The kinematics of this setup and it's geometry during pull-up operation are illustrated in FIGS. 6, 7, 8 a and 9 a, along with the forces acting to lift the stanchion and acting on the components of the linkage.
Initial Pull Up Force
This condition is illustrated in FIG. 7. It is assumed for these calculations that a vertical force of 600.5#, applied at the centerline of the kingpin of top plate 48, would raise top plate 48 and attached struts 42 and 45 against both gravity and friction. Therefore, the 600.5 # downward force in the diagram represents the resistance of stanchion 1 to being pulled up at the pivot point of top plate 48. Top plate 48 itself is not shown in FIGS. 7-10, but is represented by the 600.5# weight vector.
The geometry included in FIG. 7 and referenced in the relevant calculation in the Appendix shows that this 600# force will be supplied when a drawbar force along the axis of the connection between hook 12 and tractor 10 is approximately 4000 pounds. This required drawbar force, as shown in the subsequent figures, decreases as the vertical strut rises, becoming essentially zero at the vertical position.
Also shown in the calculations associated with FIGS. 7, 8 a, 9 a and 10 are the forces in the added linkage acting to open diagonal strut 45 toward its final, over center, locked position. These calculations are to properly size the linkage, and at the end, to assure that the force on upper diagonal strut 44 exerted by linkage will be adequate to assure movement of diagonal strut 45 to its locked position without requiring any potentially damaging dynamic input.
First Intermediate Position
This position is shown in FIG. 8 a, which was chosen as the point where significant motion of the toggle links to force the upper diagonal strut outward begins. At this point, the required drawbar (hook) force has dropped to 2124#, both because of the increasing lever arm of hook 12, and the decreasing lever arm of top plate 48. The associated calculation in the Appendix also shows that, at this point, the linkage is exerting a force of only a little more than 1.5# on upper diagonal strut 44, as reflected at that strut's central pin.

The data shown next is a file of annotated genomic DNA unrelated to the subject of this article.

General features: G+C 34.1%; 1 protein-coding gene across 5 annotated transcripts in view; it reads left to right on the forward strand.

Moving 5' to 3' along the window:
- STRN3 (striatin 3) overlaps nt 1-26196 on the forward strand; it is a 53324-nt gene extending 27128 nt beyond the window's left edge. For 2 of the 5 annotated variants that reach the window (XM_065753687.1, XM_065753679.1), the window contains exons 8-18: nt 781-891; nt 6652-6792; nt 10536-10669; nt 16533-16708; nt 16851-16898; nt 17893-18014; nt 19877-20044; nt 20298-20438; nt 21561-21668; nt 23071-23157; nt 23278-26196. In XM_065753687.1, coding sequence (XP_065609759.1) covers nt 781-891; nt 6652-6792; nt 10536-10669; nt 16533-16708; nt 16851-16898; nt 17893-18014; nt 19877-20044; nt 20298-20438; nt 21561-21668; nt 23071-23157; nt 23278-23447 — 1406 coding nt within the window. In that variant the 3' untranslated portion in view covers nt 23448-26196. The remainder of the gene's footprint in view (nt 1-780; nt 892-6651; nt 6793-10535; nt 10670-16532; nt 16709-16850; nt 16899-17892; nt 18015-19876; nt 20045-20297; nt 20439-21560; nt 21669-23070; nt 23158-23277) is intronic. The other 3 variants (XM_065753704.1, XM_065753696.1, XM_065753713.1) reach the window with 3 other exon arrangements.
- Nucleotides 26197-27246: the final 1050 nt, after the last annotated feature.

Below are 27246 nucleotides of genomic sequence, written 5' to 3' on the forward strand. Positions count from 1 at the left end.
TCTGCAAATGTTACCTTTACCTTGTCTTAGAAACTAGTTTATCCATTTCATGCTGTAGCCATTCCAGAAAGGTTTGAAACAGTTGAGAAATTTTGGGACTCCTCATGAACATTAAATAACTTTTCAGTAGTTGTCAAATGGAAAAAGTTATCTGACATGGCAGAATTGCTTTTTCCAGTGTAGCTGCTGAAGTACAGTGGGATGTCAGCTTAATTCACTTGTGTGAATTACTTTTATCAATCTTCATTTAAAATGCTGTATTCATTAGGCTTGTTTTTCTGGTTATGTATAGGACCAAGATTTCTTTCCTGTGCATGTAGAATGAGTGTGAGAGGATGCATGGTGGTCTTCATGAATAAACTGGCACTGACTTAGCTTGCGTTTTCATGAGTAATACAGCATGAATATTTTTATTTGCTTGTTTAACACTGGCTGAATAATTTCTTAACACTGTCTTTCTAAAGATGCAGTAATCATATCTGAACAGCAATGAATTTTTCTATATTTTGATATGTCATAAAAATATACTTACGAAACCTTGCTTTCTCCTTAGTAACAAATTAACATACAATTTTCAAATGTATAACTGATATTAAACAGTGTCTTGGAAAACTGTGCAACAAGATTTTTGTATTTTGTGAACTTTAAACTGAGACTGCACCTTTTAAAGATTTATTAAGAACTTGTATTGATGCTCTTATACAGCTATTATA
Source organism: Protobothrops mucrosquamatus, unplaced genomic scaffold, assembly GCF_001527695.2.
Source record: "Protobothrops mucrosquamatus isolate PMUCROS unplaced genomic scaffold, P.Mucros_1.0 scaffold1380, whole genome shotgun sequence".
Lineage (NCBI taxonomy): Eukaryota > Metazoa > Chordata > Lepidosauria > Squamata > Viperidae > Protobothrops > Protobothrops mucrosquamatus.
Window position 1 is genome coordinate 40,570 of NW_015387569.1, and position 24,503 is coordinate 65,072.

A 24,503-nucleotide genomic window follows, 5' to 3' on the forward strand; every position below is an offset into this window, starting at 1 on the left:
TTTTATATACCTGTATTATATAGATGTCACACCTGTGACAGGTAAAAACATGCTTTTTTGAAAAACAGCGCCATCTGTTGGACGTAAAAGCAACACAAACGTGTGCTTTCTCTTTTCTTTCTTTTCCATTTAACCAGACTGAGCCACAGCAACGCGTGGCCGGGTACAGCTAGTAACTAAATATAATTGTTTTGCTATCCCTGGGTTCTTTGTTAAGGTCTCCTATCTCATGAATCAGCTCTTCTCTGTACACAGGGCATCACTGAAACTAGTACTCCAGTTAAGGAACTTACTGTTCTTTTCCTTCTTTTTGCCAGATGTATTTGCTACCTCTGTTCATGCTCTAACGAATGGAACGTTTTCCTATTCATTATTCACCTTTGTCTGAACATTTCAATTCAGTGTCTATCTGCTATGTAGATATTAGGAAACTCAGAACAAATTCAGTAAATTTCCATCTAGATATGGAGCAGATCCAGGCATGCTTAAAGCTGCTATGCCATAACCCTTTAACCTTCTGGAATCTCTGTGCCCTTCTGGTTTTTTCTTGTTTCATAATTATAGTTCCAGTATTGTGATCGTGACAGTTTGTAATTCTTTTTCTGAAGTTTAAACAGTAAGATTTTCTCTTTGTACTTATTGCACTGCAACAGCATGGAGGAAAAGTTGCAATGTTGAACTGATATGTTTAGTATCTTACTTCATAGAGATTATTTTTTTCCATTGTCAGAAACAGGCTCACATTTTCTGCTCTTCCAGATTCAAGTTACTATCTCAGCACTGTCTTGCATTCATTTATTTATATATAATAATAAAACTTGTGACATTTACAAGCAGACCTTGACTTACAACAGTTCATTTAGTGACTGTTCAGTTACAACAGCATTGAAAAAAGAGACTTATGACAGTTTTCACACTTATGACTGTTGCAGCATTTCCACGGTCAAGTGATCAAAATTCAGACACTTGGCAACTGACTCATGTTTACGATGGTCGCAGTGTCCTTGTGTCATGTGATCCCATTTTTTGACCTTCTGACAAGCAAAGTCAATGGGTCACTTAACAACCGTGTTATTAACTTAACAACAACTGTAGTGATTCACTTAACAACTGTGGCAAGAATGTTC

Thus, at the position (more or less half elevated) shown in FIG. 8 a, the linkage has had almost no influence on the operation of the stanchion.
Second Intermediate Position
In this position, as shown in FIG. 9 a, stanchion 1 is nearly erect, and the figure shows that the lever arm through which the 600.5# force is acting is less than one inch. A drawbar force of only 41 pounds is required to balance it but at this point toggle link 66 and input link 68 are beginning to straighten and exert meaningful force on upper diagonal strut 44. This force is calculated in the Appendix as about 5 pounds at the center pin connecting upper and lower diagonal strut halves 44 and 46 respectively.
Diagonal Strut Stretched—Stanchion Erect but Not Locked
The condition, shown in FIG. 10, is the end of travel of vertical strut 42 where the rotation upward of vertical strut 42 has been stopped by the straightening of diagonal strut 45. At this point several important things occur. First, with diagonal strut 45 fully extended, drawbar force is no longer a function of the weight of top plate 48, but acts directly into diagonal strut 45. Thus, any drawbar force that tractor 10 is capable of producing may now be applied to the lever and will cause a proportional reaction force in diagonal strut 45.
Second, while diagonal strut 45 is assumed not to have gone over center due to lack of dynamic input, the linkage at this point is becoming much more capable and is exerting a force to take diagonal strut 45 toward the locked-up position. Because all forces at and beyond this point are proportional to drawbar force, an arbitrarily chosen drawbar force of 1000# is used to determine all the other forces involved in the linkage.
To determine any actual force then, the force shown may be multiplied by the ratio of the actual drawbar force to 1000# and the actual force determined. At a thousand pounds, the axial force in diagonal strut 45 is calculated in the appendix as 539# and the force available to push diagonal strut 45 to lock (at right angles to the axial force) as 260#. To determine whether this force should be adequate, the force opposing it that would obtain at 3/16″ beyond center was calculated using the geometry of FIG. 11.
As can be seen from FIG. 11, the force at right angles to the pivot pin of diagonal strut 45, resulting from a thousand pound drawbar pull is only 7.7#, whereas the force available from the linkage to overcome this and move diagonal strut 45 into lock position is about 260#. This will force strut 45 into place and permit the springs in the locking mechanism to move it into engagement.